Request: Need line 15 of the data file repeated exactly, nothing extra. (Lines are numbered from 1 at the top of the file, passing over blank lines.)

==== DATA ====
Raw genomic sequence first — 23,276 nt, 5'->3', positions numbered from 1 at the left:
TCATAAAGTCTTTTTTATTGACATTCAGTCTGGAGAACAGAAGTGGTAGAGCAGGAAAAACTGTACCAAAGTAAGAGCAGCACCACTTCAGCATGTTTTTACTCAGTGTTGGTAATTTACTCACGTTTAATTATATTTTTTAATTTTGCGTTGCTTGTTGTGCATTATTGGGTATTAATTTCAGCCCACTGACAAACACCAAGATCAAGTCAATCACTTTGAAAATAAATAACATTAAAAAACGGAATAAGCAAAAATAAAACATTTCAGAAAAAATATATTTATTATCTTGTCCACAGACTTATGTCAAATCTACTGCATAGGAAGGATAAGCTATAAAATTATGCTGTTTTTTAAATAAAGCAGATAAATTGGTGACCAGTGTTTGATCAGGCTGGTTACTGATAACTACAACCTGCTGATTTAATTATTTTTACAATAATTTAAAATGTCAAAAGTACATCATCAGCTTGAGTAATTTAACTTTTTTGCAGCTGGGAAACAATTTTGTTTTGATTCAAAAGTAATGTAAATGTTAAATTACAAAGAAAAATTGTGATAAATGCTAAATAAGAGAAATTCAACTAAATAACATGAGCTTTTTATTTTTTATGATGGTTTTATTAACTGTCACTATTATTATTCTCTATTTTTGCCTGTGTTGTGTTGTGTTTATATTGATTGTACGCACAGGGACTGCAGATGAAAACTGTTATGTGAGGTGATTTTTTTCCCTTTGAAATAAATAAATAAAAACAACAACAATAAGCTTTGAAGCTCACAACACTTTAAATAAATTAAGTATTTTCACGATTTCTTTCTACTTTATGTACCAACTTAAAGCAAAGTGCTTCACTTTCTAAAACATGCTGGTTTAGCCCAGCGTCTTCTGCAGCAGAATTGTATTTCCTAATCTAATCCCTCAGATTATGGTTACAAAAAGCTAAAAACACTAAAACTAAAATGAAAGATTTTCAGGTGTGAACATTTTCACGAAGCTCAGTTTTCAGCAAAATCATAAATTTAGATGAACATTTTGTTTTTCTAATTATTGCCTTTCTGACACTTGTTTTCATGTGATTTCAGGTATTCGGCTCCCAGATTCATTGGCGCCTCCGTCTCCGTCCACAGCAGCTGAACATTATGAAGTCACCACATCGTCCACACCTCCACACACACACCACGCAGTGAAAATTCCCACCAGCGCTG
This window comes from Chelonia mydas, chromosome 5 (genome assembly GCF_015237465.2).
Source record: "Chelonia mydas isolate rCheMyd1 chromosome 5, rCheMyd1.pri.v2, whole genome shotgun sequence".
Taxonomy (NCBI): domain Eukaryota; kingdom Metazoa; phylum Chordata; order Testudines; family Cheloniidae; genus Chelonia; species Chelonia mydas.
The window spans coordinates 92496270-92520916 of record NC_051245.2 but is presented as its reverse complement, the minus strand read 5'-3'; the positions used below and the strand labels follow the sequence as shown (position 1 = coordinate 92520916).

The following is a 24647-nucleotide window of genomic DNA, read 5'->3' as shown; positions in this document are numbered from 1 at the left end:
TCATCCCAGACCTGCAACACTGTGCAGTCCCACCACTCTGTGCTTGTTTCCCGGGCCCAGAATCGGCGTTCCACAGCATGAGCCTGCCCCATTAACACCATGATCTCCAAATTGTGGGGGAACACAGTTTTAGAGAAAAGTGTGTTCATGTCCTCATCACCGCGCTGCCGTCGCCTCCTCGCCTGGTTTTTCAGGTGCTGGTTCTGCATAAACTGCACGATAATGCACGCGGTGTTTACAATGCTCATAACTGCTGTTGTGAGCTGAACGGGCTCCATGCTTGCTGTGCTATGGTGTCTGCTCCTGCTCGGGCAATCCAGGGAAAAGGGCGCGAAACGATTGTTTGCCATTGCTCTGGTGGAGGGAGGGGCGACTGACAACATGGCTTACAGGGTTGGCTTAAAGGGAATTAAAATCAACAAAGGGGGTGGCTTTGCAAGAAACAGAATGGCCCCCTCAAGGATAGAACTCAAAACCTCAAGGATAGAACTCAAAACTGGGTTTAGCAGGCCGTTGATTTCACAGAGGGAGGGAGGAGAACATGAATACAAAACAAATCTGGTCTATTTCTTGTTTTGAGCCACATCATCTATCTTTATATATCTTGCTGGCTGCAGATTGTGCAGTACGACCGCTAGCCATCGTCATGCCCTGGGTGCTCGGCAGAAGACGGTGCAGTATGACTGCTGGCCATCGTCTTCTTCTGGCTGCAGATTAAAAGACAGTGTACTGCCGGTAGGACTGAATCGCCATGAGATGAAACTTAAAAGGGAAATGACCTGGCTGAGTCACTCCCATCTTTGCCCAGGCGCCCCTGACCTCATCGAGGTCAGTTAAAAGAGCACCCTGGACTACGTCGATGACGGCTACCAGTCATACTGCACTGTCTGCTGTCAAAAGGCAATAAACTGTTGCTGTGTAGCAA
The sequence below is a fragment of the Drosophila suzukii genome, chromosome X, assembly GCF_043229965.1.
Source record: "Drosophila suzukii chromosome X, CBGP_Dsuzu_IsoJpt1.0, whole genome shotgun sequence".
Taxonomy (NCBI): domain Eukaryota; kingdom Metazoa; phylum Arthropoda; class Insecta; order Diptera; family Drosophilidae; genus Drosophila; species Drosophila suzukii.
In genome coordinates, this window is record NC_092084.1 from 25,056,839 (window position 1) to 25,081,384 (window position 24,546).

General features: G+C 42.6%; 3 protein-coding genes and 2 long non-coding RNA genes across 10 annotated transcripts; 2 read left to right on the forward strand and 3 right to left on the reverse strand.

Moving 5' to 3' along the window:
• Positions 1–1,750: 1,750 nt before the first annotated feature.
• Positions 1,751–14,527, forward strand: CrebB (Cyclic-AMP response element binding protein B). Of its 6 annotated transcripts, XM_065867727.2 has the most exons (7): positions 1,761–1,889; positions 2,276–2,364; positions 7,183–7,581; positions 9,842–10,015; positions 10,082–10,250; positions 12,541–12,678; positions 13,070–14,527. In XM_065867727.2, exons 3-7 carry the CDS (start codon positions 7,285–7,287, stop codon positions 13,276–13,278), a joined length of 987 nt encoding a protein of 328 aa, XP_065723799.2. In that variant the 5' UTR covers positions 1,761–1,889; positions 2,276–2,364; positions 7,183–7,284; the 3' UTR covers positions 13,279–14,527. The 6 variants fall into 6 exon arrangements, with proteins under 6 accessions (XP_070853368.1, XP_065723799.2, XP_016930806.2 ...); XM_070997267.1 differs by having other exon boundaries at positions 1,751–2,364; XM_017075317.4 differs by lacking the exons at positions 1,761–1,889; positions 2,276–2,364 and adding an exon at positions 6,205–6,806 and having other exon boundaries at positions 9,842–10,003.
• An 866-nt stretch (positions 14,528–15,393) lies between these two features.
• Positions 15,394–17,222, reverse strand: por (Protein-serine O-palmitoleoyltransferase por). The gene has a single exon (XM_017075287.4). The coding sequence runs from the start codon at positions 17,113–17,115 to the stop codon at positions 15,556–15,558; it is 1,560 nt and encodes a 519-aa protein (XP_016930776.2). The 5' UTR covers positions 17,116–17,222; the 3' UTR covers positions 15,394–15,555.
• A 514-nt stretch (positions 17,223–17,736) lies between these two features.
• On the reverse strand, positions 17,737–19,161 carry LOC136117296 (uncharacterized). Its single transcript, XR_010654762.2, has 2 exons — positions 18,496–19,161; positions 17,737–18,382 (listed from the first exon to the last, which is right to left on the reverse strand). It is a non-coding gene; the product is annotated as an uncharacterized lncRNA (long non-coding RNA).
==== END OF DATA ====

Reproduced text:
• Positions 1–1,750: 1,750 nt before the first annotated feature.